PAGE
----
Organic, inorganic, and metal-based materials for membrane technologies have been studied and developed, and membranes made from some of these materials have been applied to industrial applications. Various polyimides synthesized from combinations of several types of acid dianhydrides and diamines allow systematic molecular design of the membrane materials. Polyimide membranes applied to hydrogen recovery in the petroleum industry in the 1980 s are still used in various applications for gas and vapor separation such as nitrogen- or oxygen-enrichment by air separation, dehumidification, dehydration, carbon dioxide removal, and others. In particular, polyimides from 3,3’,4,4’-biphenyltetracarboxylic dianhydride (BPDA) have excellent fiber-forming properties with good thermal, chemical, and mechanical durability, so are used to manufacture asymmetric hollow fiber membranes for use in many membrane separation processes. This review introduces the material characteristics of polyimides, membrane properties of polyimide hollow fiber membranes, and applications as membranes for gas and vapor separation.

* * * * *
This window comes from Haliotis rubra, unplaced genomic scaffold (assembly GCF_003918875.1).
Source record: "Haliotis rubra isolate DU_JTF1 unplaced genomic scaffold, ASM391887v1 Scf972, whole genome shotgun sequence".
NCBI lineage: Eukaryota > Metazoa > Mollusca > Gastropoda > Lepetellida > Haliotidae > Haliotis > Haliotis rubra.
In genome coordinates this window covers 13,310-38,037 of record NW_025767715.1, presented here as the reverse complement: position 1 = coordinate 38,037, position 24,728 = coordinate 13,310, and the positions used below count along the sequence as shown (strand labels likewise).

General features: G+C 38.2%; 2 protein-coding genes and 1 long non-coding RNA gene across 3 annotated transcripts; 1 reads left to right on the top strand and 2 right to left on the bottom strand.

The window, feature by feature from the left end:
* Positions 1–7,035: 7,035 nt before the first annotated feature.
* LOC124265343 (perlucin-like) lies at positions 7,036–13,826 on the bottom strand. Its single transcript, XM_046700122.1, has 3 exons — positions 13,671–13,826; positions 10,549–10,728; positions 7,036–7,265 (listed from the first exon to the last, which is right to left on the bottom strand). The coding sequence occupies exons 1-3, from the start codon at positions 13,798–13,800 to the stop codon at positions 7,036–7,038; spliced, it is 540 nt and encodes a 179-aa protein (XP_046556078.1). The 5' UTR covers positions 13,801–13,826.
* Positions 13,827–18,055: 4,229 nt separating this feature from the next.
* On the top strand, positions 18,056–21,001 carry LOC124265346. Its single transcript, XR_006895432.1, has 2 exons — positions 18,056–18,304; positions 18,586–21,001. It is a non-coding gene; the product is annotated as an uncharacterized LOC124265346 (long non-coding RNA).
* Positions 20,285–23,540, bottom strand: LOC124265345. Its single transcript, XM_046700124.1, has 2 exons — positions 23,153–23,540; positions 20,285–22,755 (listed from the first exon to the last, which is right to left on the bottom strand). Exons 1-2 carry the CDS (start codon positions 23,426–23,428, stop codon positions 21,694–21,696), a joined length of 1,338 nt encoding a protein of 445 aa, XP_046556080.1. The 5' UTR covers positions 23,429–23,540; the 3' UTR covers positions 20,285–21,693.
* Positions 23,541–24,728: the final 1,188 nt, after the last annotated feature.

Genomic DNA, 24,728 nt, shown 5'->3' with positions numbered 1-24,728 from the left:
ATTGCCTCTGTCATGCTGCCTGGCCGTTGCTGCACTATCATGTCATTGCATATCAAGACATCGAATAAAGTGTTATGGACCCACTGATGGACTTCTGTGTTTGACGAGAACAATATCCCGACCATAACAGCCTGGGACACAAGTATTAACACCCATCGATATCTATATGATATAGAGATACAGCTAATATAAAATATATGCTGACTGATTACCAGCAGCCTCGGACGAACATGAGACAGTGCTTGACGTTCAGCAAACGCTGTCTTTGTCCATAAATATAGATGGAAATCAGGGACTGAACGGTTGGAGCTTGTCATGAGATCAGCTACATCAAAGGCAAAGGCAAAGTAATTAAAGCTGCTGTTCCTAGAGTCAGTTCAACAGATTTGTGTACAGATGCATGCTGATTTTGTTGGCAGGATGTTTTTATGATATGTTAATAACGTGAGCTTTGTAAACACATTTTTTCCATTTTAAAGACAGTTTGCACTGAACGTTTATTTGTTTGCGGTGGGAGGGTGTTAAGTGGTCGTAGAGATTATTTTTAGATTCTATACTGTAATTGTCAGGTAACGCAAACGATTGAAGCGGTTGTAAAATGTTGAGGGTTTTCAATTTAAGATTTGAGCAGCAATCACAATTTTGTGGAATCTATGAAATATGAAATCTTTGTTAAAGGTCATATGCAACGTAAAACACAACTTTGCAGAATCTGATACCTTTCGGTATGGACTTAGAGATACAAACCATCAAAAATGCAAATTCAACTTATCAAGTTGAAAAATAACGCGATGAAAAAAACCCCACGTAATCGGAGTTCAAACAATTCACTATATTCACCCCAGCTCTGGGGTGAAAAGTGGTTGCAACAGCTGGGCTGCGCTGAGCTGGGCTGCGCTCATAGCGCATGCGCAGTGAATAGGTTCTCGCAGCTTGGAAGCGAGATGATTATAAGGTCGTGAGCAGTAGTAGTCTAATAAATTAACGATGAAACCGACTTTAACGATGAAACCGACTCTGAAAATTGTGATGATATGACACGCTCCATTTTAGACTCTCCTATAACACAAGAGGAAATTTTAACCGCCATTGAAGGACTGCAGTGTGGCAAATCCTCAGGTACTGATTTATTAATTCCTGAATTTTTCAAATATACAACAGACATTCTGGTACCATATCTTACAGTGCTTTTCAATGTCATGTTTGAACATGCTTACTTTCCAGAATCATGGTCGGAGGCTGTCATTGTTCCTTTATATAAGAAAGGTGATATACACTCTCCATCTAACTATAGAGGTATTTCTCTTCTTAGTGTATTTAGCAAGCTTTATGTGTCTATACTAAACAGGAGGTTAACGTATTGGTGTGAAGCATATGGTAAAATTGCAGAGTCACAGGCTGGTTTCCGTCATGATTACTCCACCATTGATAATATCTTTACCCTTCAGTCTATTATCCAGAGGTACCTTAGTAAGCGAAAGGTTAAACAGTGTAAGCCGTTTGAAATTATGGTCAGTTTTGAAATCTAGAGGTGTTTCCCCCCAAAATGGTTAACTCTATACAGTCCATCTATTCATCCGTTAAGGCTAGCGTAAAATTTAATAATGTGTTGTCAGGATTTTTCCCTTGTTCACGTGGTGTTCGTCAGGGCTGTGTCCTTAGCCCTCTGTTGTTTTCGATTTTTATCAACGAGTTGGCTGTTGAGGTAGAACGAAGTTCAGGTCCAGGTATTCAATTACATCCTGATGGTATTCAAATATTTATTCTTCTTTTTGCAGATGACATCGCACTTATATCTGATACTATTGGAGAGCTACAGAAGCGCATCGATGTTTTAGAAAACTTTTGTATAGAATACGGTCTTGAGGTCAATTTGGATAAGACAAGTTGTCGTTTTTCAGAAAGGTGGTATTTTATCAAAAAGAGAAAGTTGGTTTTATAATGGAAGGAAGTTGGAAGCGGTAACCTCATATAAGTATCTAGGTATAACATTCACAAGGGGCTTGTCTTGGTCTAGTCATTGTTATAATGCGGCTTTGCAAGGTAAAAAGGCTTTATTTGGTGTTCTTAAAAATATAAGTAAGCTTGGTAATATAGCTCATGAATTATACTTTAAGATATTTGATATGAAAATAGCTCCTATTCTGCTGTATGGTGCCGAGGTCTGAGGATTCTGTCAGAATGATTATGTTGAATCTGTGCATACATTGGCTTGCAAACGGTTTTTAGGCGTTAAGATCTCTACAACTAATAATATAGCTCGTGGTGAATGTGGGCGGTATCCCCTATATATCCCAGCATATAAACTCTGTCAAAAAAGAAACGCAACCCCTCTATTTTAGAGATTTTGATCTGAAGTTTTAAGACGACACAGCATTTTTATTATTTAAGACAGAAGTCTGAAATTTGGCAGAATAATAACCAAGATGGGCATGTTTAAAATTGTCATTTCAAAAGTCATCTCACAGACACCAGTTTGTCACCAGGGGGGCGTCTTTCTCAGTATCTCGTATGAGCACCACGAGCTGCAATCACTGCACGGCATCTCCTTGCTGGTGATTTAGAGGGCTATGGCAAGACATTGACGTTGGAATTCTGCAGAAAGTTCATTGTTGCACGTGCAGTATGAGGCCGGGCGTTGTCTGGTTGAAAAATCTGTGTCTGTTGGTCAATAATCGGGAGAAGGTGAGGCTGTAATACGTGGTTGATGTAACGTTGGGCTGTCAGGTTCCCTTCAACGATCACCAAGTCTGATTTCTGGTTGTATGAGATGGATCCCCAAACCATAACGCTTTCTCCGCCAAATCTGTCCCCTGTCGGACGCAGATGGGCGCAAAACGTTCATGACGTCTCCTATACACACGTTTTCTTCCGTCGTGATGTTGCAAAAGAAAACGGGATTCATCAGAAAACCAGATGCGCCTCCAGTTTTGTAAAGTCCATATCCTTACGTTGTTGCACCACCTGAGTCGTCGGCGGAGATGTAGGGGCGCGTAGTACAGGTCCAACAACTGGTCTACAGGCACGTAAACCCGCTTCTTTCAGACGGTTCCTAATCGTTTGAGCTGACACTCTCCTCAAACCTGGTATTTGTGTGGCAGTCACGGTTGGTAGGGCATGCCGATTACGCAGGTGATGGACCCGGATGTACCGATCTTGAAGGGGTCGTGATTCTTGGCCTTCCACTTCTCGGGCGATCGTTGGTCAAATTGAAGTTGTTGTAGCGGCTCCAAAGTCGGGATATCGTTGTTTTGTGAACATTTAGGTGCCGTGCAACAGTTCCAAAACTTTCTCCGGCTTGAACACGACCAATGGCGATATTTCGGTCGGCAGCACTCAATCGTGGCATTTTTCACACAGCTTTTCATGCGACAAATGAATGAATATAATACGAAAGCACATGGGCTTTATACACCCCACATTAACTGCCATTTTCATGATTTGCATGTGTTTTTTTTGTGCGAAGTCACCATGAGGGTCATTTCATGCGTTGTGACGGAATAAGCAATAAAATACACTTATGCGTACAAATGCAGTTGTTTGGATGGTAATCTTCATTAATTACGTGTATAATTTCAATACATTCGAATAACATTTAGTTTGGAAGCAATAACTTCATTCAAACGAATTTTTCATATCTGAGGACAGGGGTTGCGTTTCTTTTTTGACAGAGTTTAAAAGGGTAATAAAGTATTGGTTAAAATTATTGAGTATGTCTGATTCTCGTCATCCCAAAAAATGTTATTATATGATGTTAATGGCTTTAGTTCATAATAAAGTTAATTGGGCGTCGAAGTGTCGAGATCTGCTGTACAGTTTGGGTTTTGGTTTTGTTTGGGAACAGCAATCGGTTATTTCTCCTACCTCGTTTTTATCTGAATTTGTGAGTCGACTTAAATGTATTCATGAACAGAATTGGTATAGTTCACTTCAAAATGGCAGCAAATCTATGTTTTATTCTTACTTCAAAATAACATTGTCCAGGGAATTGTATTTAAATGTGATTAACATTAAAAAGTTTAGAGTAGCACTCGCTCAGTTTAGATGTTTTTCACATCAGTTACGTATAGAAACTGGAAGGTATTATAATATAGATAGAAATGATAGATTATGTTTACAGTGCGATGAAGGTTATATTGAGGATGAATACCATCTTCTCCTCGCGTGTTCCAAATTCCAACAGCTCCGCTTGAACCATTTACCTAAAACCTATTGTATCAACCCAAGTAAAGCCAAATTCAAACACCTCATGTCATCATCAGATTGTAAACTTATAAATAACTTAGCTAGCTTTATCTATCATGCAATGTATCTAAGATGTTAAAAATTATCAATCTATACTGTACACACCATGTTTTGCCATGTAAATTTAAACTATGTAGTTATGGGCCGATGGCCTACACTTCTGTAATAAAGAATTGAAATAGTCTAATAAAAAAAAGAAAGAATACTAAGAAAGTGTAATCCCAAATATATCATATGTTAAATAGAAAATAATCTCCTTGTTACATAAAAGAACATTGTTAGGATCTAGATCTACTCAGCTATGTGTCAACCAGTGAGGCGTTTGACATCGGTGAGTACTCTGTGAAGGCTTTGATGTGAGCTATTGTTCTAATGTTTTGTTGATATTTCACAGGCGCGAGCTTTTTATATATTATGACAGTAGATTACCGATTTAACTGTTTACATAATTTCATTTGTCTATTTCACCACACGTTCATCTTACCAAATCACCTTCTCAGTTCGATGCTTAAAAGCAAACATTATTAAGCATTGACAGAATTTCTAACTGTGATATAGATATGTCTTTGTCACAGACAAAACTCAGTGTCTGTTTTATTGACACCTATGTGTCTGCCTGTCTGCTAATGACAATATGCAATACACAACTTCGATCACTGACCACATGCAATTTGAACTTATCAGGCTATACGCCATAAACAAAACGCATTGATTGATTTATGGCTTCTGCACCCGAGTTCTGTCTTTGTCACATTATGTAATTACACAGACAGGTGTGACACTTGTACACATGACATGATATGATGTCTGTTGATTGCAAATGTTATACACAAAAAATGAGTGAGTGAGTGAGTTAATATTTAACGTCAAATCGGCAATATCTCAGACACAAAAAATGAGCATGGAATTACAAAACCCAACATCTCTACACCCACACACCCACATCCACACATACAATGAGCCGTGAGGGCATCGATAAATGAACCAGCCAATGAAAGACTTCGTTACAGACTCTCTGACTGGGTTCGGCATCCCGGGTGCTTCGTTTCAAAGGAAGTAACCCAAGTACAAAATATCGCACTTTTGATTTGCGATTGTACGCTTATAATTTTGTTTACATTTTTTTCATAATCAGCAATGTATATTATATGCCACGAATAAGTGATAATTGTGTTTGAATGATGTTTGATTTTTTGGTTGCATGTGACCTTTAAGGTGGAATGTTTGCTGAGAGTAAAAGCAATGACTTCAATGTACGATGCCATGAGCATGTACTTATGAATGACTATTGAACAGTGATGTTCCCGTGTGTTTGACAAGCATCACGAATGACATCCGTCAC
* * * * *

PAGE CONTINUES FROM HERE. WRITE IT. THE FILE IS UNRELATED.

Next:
In the study, model based post-stack inversion technique was used to create pseudo logs at each seismic trace at the well location to constitute high resolution acoustic inverted impedance models. Interpretation of GR log, SP log, Caliper log, and seven sand bodies were marked as reservoir zones in well FG #X, which were identified as a hydrocarbon bearing reservoir. All of predicted gases bearing zones in the well FG #X show the low acoustic impedance (AI) values in inverted section analogous with the calculated AI value of logging data. The impedance value in an inverted section during 1660-1980 ms represents an image of the alteration of thin sand and a thick shale layer of Upper Bhubon formation. By observing the relatively lower AI values in the inverted section three locations have marked as additional well locations (PW 1, PW 2 and PW 3), which are more prospective for optimizing the gas recovery from this field.